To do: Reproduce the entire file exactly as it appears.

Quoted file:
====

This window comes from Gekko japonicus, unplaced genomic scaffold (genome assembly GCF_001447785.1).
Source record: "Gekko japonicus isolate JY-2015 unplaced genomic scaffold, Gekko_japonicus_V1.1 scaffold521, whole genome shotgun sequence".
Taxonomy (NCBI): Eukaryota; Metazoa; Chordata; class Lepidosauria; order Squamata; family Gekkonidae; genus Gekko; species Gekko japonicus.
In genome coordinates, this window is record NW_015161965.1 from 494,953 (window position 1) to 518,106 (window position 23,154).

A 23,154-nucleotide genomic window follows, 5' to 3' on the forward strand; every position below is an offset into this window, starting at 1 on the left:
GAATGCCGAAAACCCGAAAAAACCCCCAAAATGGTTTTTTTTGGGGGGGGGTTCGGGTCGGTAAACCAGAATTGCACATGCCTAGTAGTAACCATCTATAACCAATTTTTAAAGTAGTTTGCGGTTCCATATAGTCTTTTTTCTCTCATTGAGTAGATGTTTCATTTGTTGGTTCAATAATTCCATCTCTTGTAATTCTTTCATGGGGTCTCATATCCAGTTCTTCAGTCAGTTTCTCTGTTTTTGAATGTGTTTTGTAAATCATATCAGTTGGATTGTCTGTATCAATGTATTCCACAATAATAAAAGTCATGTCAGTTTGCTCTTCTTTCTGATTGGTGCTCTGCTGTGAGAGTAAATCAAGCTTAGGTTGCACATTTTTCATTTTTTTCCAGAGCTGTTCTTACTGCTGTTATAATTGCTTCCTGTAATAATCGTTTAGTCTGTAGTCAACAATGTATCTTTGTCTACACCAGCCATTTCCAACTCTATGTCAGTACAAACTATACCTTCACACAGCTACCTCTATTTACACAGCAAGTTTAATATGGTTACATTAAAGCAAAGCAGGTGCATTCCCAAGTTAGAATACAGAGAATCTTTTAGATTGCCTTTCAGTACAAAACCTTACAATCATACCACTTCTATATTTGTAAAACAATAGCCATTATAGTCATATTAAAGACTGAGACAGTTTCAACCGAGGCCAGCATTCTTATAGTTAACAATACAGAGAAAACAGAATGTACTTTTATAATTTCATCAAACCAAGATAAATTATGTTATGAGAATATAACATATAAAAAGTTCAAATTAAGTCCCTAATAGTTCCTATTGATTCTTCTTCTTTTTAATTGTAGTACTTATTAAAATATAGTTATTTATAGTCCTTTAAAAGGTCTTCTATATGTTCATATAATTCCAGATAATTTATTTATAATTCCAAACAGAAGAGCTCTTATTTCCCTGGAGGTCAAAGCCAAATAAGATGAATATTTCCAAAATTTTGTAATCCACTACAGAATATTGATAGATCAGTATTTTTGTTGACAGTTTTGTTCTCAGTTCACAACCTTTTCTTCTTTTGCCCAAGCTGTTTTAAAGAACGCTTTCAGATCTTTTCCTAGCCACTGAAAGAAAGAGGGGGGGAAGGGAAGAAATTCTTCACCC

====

This window comes from Gekko japonicus, unplaced genomic scaffold (genome assembly GCF_001447785.1).
Source record: "Gekko japonicus isolate JY-2015 unplaced genomic scaffold, Gekko_japonicus_V1.1 scaffold521, whole genome shotgun sequence".
Taxonomy (NCBI): Eukaryota; Metazoa; Chordata; class Lepidosauria; order Squamata; family Gekkonidae; genus Gekko; species Gekko japonicus.
In genome coordinates, this window is record NW_015161965.1 from 494,953 (window position 1) to 518,106 (window position 23,154).

A 23,154-nucleotide genomic window follows, 5' to 3' on the forward strand; every position below is an offset into this window, starting at 1 on the left:
GAATGCCGAAAACCCGAAAAAACCCCCAAAATGGTTTTTTTTGGGGGGGGGTTCGGGTCGGTAAACCAGAATTGCACATGCCTAGTAGTAACCATCTATAACCAATTTTTAAAGTAGTTTGCGGTTCCATATAGTCTTTTTTCTCTCATTGAGTAGATGTTTCATTTGTTGGTTCAATAATTCCATCTCTTGTAATTCTTTCATGGGGTCTCATATCCAGTTCTTCAGTCAGTTTCTCTGTTTTTGAATGTGTTTTGTAAATCATATCAGTTGGATTGTCTGTATCAATGTATTCCACAATAATAAAAGTCATGTCAGTTTGCTCTTCTTTCTGATTGGTGCTCTGCTGTGAGAGTAAATCAAGCTTAGGTTGCACATTTTTCATTTTTTTCCAGAGCTGTTCTTACTGCTGTTATAATTGCTTCCTGTAATAATCGTTTAGTCTGTAGTCAACAATGTATCTTTGTCTACACCAGCCATTTCCAACTCTATGTCAGTACAAACTATACCTTCACACAGCTACCTCTATTTACACAGCAAGTTTAATATGGTTACATTAAAGCAAAGCAGGTGCATTCCCAAGTTAGAATACAGAGAATCTTTTAGATTGCCTTTCAGTACAAAACCTTACAATCATACCACTTCTATATTTGTAAAACAATAGCCATTATAGTCATATTAAAGACTGAGACAGTTTCAACCGAGGCCAGCATTCTTATAGTTAACAATACAGAGAAAACAGAATGTACTTTTATAATTTCATCAAACCAAGATAAATTATGTTATGAGAATATAACATATAAAAAGTTCAAATTAAGTCCCTAATAGTTCCTATTGATTCTTCTTCTTTTTAATTGTAGTACTTATTAAAATATAGTTATTTATAGTCCTTTAAAAGGTCTTCTATATGTTCATATAATTCCAGATAATTTATTTATAATTCCAAACAGAAGAGCTCTTATTTCCCTGGAGGTCAAAGCCAAATAAGATGAATATTTCCAAAATTTTGTAATCCACTACAGAATATTGATAGATCAGTATTTTTGTTGACAGTTTTGTTCTCAGTTCACAACCTTTTCTTCTTTTGCCCAAGCTGTTTTAAAGAACGCTTTCAGATCTTTTCCTAGCCACTGAAAGAAAGAGGGGGGGAAGGGAAGAAATTCTTCACCC